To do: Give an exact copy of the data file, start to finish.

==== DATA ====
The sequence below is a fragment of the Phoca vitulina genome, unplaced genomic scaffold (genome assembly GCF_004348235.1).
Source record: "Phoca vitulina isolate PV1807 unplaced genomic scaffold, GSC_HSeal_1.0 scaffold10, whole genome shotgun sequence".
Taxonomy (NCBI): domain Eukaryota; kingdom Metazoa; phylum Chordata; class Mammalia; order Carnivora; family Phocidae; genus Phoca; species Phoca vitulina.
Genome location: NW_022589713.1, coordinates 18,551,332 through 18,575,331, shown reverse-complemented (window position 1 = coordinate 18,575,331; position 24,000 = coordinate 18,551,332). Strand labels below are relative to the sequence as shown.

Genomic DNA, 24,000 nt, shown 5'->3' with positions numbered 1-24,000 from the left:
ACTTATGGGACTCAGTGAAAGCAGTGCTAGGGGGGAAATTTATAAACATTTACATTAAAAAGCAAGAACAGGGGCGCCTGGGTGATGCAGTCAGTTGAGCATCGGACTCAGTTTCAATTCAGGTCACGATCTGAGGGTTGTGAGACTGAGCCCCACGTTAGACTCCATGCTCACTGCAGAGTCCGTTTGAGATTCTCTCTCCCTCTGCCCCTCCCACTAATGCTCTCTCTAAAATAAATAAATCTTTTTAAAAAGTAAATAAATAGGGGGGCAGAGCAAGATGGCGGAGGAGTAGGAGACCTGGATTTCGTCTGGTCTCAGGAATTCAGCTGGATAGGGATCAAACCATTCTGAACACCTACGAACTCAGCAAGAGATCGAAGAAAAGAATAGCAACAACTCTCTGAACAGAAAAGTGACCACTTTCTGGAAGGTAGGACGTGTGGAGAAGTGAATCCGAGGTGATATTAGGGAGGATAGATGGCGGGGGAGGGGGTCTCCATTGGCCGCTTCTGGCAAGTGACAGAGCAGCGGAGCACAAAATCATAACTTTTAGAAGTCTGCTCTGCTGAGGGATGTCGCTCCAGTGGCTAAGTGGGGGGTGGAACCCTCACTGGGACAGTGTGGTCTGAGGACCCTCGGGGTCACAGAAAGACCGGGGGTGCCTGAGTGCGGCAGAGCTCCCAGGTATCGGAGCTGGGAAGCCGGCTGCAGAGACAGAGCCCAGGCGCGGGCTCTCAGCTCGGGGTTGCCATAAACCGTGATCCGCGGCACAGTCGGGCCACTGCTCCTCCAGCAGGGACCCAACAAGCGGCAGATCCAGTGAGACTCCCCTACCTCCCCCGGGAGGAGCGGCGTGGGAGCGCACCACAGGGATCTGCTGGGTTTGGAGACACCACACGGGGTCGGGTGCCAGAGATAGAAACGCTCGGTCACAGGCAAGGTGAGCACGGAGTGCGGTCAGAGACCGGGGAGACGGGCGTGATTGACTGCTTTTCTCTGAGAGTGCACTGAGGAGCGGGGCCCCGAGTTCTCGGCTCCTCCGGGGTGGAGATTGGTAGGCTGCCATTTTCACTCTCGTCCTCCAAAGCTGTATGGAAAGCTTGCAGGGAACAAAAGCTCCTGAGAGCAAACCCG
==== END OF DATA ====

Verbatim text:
The sequence below is a fragment of the Phoca vitulina genome, unplaced genomic scaffold (genome assembly GCF_004348235.1).
Source record: "Phoca vitulina isolate PV1807 unplaced genomic scaffold, GSC_HSeal_1.0 scaffold10, whole genome shotgun sequence".
Taxonomy (NCBI): domain Eukaryota; kingdom Metazoa; phylum Chordata; class Mammalia; order Carnivora; family Phocidae; genus Phoca; species Phoca vitulina.
Genome location: NW_022589713.1, coordinates 18,551,332 through 18,575,331, shown reverse-complemented (window position 1 = coordinate 18,575,331; position 24,000 = coordinate 18,551,332). Strand labels below are relative to the sequence as shown.

Genomic DNA, 24,000 nt, shown 5'->3' with positions numbered 1-24,000 from the left:
ACTTATGGGACTCAGTGAAAGCAGTGCTAGGGGGGAAATTTATAAACATTTACATTAAAAAGCAAGAACAGGGGCGCCTGGGTGATGCAGTCAGTTGAGCATCGGACTCAGTTTCAATTCAGGTCACGATCTGAGGGTTGTGAGACTGAGCCCCACGTTAGACTCCATGCTCACTGCAGAGTCCGTTTGAGATTCTCTCTCCCTCTGCCCCTCCCACTAATGCTCTCTCTAAAATAAATAAATCTTTTTAAAAAGTAAATAAATAGGGGGGCAGAGCAAGATGGCGGAGGAGTAGGAGACCTGGATTTCGTCTGGTCTCAGGAATTCAGCTGGATAGGGATCAAACCATTCTGAACACCTACGAACTCAGCAAGAGATCGAAGAAAAGAATAGCAACAACTCTCTGAACAGAAAAGTGACCACTTTCTGGAAGGTAGGACGTGTGGAGAAGTGAATCCGAGGTGATATTAGGGAGGATAGATGGCGGGGGAGGGGGTCTCCATTGGCCGCTTCTGGCAAGTGACAGAGCAGCGGAGCACAAAATCATAACTTTTAGAAGTCTGCTCTGCTGAGGGATGTCGCTCCAGTGGCTAAGTGGGGGGTGGAACCCTCACTGGGACAGTGTGGTCTGAGGACCCTCGGGGTCACAGAAAGACCGGGGGTGCCTGAGTGCGGCAGAGCTCCCAGGTATCGGAGCTGGGAAGCCGGCTGCAGAGACAGAGCCCAGGCGCGGGCTCTCAGCTCGGGGTTGCCATAAACCGTGATCCGCGGCACAGTCGGGCCACTGCTCCTCCAGCAGGGACCCAACAAGCGGCAGATCCAGTGAGACTCCCCTACCTCCCCCGGGAGGAGCGGCGTGGGAGCGCACCACAGGGATCTGCTGGGTTTGGAGACACCACACGGGGTCGGGTGCCAGAGATAGAAACGCTCGGTCACAGGCAAGGTGAGCACGGAGTGCGGTCAGAGACCGGGGAGACGGGCGTGATTGACTGCTTTTCTCTGAGAGTGCACTGAGGAGCGGGGCCCCGAGTTCTCGGCTCCTCCGGGGTGGAGATTGGTAGGCTGCCATTTTCACTCTCGTCCTCCAAAGCTGTATGGAAAGCTTGCAGGGAACAAAAGCTCCTGAGAGCAAACCCG